Racial/Ethnic Disparities in HIV Diagnoses Among Persons Aged 50 Years and Older in 37 US States, 2005-2008

Division of HIV/AIDS Prevention, National Center for HIV, Viral Hepatitis, STD, and TB Prevention, Centers for Disease Control and Prevention (CDC), Atlanta, GA 30333, USA.
American Journal of Public Health (Impact Factor: 4.55). 06/2012; 102(8):1527-34. DOI: 10.2105/AJPH.2011.300431
Source: PubMed


We examined racial/ethnic disparities in HIV diagnosis rates for persons aged 50 years and older.
We analyzed surveillance data from the Centers for Disease Control and Prevention regarding HIV diagnoses during 2005 through 2008 in 37 states. Average annual rates of diagnoses were calculated for persons aged 50 years and older and compared with rates for persons aged 13 to 49 years.
The average annual rate of diagnosis (per 100,000 persons) for older persons was 9.8. Rates among older Blacks (49.2) and Hispanics/Latinos (19.5) were 12.6 and 5.0 times, respectively, the rate among older Whites (3.9); rates among younger Blacks (102.5) and Hispanics/Latinos (39.0) were 7.7 and 2.9 times, respectively, the rate among younger Whites (13.3). Older persons were more likely than younger persons to receive a late HIV diagnosis (prevalence ratio=1.5, P<.001).
Racial/ethnic disparities in HIV diagnosis rates are greater among persons aged 50 years and older than among younger persons. The greater HIV diagnosis rates in Blacks and later diagnosis among older persons of all races/ethnicities indicate a need to increase their awareness of risk factors for HIV infection.

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    • "In women, the rate of HIV diagnosis is decreasing in all age cohorts except for those 50 or older.9 Moreover, race and ethnicity assessments in the United States show the rate for HIV infection in older adults disproportionately affects African Americans 12 times more than Caucasians.10,11 "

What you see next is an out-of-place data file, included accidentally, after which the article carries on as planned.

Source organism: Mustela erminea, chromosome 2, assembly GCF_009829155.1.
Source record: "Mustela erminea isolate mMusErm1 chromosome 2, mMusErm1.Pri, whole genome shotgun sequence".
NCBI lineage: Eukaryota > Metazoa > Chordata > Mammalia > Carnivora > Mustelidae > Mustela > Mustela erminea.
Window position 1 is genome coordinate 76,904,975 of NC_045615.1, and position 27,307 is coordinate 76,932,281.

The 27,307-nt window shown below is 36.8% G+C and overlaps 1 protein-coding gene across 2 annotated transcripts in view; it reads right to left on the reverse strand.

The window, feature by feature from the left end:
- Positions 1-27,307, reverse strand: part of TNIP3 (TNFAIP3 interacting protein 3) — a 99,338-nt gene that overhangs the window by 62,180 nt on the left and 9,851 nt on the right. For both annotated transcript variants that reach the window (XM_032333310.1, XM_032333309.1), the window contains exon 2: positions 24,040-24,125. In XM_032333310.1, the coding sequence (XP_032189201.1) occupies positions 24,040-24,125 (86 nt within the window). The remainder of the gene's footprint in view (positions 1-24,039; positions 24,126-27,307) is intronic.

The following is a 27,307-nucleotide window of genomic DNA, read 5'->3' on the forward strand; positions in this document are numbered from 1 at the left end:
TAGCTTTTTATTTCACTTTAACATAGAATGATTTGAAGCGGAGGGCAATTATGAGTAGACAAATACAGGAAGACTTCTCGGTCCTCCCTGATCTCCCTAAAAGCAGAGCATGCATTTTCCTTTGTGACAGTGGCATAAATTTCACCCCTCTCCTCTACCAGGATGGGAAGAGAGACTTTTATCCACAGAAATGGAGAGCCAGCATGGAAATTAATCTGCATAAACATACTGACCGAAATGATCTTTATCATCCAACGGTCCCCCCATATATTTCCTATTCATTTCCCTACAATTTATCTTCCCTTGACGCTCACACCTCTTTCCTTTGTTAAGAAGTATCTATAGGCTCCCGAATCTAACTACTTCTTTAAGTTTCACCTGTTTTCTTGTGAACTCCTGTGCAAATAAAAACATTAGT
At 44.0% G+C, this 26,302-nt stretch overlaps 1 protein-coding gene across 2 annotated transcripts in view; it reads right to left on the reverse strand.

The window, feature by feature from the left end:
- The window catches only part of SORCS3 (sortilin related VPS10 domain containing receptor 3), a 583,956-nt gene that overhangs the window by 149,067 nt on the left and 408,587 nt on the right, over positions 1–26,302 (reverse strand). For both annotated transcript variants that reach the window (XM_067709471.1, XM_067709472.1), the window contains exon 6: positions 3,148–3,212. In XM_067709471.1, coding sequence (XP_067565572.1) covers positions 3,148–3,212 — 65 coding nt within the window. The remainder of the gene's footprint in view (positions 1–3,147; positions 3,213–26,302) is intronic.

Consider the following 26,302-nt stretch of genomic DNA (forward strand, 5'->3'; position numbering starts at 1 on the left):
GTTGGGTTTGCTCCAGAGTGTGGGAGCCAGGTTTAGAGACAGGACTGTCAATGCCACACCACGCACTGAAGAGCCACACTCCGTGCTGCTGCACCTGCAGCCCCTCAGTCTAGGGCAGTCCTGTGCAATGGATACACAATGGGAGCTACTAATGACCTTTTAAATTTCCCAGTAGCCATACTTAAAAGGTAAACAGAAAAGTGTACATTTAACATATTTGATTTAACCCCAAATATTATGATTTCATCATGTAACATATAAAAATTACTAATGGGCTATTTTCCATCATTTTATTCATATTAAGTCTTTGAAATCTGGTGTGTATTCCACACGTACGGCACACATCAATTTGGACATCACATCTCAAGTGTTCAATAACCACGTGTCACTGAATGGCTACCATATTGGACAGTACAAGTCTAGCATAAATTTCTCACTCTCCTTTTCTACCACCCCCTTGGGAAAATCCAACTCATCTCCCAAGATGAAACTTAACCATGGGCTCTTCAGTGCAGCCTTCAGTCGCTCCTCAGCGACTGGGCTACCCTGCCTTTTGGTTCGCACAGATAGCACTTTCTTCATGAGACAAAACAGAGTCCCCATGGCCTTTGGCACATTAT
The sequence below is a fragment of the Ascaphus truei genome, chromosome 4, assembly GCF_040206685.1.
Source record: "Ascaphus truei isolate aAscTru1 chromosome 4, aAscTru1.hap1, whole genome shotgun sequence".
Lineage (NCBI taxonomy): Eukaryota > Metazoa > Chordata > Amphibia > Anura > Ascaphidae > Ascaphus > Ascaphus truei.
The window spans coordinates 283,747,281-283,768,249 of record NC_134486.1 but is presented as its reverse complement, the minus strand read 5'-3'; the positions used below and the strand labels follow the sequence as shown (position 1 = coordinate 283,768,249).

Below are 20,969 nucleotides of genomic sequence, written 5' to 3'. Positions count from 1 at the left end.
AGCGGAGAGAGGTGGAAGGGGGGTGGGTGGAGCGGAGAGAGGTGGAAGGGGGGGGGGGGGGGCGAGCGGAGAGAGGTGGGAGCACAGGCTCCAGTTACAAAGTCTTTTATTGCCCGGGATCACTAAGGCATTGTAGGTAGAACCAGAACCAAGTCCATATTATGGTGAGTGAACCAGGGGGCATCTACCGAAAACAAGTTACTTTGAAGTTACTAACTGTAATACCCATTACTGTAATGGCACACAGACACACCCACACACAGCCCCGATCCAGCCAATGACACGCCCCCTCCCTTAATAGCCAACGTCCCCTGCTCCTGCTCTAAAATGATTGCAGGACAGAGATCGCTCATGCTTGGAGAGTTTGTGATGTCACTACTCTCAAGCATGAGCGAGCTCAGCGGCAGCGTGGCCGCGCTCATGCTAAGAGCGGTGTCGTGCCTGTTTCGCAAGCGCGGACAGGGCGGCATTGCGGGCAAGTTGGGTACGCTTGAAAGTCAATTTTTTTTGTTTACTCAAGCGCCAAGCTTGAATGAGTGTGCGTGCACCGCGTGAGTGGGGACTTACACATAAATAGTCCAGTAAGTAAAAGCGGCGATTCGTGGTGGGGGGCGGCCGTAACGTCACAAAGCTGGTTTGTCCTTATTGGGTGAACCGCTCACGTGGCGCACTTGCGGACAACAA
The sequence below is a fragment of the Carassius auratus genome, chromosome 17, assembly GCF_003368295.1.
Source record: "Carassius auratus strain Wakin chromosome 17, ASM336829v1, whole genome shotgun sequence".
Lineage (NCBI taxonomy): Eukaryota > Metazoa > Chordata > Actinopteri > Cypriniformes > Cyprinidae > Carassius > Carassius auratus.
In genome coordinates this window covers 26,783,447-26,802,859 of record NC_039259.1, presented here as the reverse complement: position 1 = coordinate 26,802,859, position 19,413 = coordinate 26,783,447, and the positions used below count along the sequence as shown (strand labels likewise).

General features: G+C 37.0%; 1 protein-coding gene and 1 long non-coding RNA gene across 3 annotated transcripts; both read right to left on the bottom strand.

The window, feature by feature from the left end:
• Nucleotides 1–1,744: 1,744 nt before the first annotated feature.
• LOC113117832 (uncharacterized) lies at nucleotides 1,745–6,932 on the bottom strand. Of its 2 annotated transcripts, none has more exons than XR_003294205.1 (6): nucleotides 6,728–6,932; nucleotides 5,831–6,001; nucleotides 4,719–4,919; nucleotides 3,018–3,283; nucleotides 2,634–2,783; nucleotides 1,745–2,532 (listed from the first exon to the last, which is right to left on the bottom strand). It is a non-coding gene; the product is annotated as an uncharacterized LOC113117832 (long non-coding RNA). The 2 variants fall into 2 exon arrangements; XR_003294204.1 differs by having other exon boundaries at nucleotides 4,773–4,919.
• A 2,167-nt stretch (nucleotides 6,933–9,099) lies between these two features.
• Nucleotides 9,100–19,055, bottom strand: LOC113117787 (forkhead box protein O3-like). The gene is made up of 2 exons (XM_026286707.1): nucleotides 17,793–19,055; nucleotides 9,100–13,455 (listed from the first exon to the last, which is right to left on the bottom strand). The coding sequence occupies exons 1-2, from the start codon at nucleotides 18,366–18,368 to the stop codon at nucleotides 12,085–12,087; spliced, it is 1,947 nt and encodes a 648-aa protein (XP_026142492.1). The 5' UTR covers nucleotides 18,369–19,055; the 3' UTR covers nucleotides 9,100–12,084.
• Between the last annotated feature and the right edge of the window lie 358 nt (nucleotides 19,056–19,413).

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    ABSTRACT: HIV disease is often perceived as a condition affecting young adults. However, approximately 11% of new infections occur in adults aged 50 years or older. Among persons living with HIV disease, it is estimated that more than half will be aged 50 years or older in the near future. In this review, we highlight issues related to HIV prevention and treatment for HIV-uninfected and HIV-infected older Americans, and outline unique considerations and emerging challenges for public health and patient management in these 2 populations.
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    ABSTRACT: Linley et al.(1) report that late diagnoses are more common among older persons newly diagnosed with HIV than among younger persons nationwide and conclude by emphasizing the need for full implementation of the Centers for Disease Control and Prevention's 2006 recommendation for routine HIV screening for persons aged 13 to 64 years.(2) In New York City, we also noted a higher proportion of concurrent (within 31 days) HIV/AIDS diagnoses among older persons (37% among persons aged ≥ 50 years vs 22% overall in 2010).(3,4) While we agree that routine HIV screening is key to making diagnoses of HIV among older persons earlier in the course of their infection, partner services (PS)(5) for all persons newly diagnosed with HIV, including those aged 50 years or older, are also important. (Am J Public Health. Published online ahead of print October 18, 2012: e1. doi:10.2105/AJPH.2012.301053).
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